Now, here are the key findings which will help us resolve our original question about the dangers of high-impact activities for athletes who run. The principal strains and forces associated with drop-jumping from the greatest height of 20 inches were not significantly different from the strains and forces associated with running. In fact, compression and tension strain rates were actually greater during running than they were during drop-jumping! So much for the idea that two-leg drop-jumping produces dramatically higher forces on athletes’ tibias, compared with running. One of the beauties of the present study was that it employed in-vivo measurements of bone strain; previous work had utilised force plates, video-motion analysis, and accelerometry to estimate – rather than directly measure – the strains placed on leg bones during landing. This Jerusalem-Huddinge-Indiana work gives us a much better picture of the forces which the tibia actually experiences during running and jumping.
One factor to keep in mind, however, is that muscular shock-absorbing mechanisms in the legs are most effective when an athlete is not in a fatigued state. One study found that the strains on the tibia increase by about 30% during walking when leg muscles become tired, for example(3). A basic problem which muscles have when they are fatigued is that they transfer energy from their stretched states to their contracted states more slowly, an effect which can produce a 50% increase in tibial acceleration during normal gait(4). Thus, it is critically important to carry out high-impact exercises when one is fresh and non-fatigued. Naturally, a thorough – but non-fatiguing – warm-up should always precede high-impact activity. The astute reader will also note that an athlete, particularly one who is susceptible to stress fractures, should also avoid running when the leg muscles are particularly fatigued. Completing a second or long workout on a day when one is significantly fatigued can be an invitation for stress fractures to begin developing.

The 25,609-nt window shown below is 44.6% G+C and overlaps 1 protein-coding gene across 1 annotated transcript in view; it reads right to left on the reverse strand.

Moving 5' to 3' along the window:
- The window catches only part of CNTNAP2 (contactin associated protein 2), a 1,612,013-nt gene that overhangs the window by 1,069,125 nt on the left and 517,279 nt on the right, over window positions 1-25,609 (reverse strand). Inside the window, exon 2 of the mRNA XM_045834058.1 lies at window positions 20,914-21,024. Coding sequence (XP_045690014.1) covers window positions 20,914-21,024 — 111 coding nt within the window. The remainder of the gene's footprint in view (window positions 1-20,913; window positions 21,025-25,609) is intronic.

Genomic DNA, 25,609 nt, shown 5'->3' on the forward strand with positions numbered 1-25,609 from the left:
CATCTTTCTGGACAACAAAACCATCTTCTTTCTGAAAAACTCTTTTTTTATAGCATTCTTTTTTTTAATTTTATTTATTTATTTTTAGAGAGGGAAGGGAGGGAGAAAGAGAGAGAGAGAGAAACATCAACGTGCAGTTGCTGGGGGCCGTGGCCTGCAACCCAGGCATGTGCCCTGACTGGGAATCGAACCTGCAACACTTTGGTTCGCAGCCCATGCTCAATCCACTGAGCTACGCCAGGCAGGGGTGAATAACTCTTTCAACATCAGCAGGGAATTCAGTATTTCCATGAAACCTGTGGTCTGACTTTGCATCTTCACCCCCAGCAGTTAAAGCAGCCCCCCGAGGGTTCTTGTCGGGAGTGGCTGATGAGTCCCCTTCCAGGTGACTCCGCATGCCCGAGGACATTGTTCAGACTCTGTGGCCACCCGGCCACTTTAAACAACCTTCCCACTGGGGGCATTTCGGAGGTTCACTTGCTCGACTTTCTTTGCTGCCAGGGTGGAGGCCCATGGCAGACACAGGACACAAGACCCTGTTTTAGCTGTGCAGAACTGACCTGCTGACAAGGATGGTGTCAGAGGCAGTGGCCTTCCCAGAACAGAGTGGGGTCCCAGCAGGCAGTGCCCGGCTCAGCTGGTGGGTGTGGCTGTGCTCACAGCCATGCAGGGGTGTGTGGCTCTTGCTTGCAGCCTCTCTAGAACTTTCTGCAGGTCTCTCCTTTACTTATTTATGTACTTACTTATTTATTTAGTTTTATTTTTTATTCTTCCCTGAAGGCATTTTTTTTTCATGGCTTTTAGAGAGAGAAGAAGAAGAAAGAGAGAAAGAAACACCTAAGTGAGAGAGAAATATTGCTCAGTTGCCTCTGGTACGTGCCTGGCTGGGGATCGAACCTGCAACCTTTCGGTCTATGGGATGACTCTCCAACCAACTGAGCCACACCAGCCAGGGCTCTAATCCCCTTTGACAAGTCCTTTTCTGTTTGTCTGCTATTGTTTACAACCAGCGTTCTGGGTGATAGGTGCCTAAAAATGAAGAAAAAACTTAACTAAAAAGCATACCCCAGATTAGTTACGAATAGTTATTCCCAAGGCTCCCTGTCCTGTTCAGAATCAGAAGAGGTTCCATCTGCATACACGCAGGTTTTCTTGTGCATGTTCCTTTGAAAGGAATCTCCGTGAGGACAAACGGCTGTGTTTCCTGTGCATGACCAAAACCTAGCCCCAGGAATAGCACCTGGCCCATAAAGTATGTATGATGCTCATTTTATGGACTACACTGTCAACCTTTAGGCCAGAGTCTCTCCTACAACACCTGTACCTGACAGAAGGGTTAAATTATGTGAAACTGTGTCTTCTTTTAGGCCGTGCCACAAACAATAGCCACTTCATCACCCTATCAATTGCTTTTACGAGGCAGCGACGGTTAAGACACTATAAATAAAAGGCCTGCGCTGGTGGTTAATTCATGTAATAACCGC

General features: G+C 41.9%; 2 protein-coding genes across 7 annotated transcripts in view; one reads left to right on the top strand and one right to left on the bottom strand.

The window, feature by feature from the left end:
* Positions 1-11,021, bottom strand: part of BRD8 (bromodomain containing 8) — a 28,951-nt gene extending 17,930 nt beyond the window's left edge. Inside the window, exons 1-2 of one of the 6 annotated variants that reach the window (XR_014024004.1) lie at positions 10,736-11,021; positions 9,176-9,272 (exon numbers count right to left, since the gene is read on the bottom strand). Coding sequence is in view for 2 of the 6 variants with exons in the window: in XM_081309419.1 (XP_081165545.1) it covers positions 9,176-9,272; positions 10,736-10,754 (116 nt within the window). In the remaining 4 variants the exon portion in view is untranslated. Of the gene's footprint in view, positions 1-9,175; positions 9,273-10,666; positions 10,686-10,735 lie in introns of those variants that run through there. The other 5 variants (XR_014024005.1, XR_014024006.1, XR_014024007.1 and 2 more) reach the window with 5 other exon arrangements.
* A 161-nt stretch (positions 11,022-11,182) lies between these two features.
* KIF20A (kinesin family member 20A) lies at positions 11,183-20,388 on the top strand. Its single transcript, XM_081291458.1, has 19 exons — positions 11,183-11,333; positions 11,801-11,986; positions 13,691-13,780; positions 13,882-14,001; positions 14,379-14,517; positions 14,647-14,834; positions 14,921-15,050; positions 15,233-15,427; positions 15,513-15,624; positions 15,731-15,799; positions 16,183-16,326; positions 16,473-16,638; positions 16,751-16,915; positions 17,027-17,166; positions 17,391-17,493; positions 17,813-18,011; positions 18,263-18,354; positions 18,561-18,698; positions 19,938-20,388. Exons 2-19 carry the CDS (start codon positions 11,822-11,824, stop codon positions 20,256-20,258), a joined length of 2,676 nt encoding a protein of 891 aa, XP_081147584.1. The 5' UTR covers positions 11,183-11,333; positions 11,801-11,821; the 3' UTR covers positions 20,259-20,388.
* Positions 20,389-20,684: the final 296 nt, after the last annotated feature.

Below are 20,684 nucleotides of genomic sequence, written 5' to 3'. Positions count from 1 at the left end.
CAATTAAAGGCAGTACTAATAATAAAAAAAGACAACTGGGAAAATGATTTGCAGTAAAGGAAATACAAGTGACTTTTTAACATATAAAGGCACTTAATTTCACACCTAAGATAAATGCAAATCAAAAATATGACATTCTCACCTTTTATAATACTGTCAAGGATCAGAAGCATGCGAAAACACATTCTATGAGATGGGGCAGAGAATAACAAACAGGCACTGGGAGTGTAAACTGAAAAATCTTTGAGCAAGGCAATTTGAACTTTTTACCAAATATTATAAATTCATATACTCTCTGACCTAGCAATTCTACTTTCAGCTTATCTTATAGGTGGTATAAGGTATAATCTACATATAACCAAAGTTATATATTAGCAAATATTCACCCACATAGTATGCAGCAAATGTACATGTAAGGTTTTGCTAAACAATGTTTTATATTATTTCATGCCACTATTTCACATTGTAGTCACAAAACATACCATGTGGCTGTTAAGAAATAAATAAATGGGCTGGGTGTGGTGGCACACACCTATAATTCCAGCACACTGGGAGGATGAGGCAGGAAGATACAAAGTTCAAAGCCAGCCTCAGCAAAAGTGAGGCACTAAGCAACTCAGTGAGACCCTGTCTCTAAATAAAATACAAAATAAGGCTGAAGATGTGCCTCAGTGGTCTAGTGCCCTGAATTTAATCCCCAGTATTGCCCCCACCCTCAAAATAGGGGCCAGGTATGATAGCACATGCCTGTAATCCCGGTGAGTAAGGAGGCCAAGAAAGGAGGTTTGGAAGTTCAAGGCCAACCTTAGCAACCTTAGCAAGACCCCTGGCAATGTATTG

Running produces greater accelerations of the legs than does walking, and running consequently induces tibial strains and strain rates which are two to three times greater than those associated with walking. Drop-jumping can produce downward-directed accelerations of the legs which are larger than those produced during running, and thus it is only natural to expect that drop-jumping would create tibial forces higher than those linked with running. However, note that running is a ‘one-leg activity’, with full body weight and impact forces being absorbed by one leg at a time, not two. In this study, drop-jumping was carried out on two legs, which should help to mitigate the forces experienced by each limb; indeed, most athletes begin plyometric programmes with two-leg drop-jumping and build up significant coordination and strength with the technique before moving on to one-leg dropping. In addition, the research shows that athletes naturally modify their mechanics in order to moderate the strains experienced by their tibias when jumping from increasing heights. The two-leg technique and the biomechanical alterations are quite effective, as witnessed by the actual decreases in tension and compression strain rates exhibited by the athletes in this study during drop-jumping, compared with running. The Jerusalem-Huddinge-Indiana researchers were quite justified in concluding that two-leg drop-jumping exercises do not produce higher tibial strains and strain rates than running, and thus would be unlikely to increase the risk of bone fatigue stress fracture in the running athlete who carries out drop-jump training in a reasonable way.
Interestingly enough, drop-jumping exercises actually tend to increase bone density in the legs (5), an effect which should help to decrease – not increase – the risk of stress fractures. Drop-jumping should also improve coordination, an effect which can lower injury rates. So the next time you hear someone say that drop-jumping activities and their ilk will hurt you, it’s OK to chuckle a bit. If the purveyor of such ‘wisdom’ is one of your competitors, there is no need to provide a retort. If not, however, you will be helping the poor fellow by indicating that two-leg drop jumping should actually be an anti-injury technique, not an injury promoter, and it may help improve running speed, too.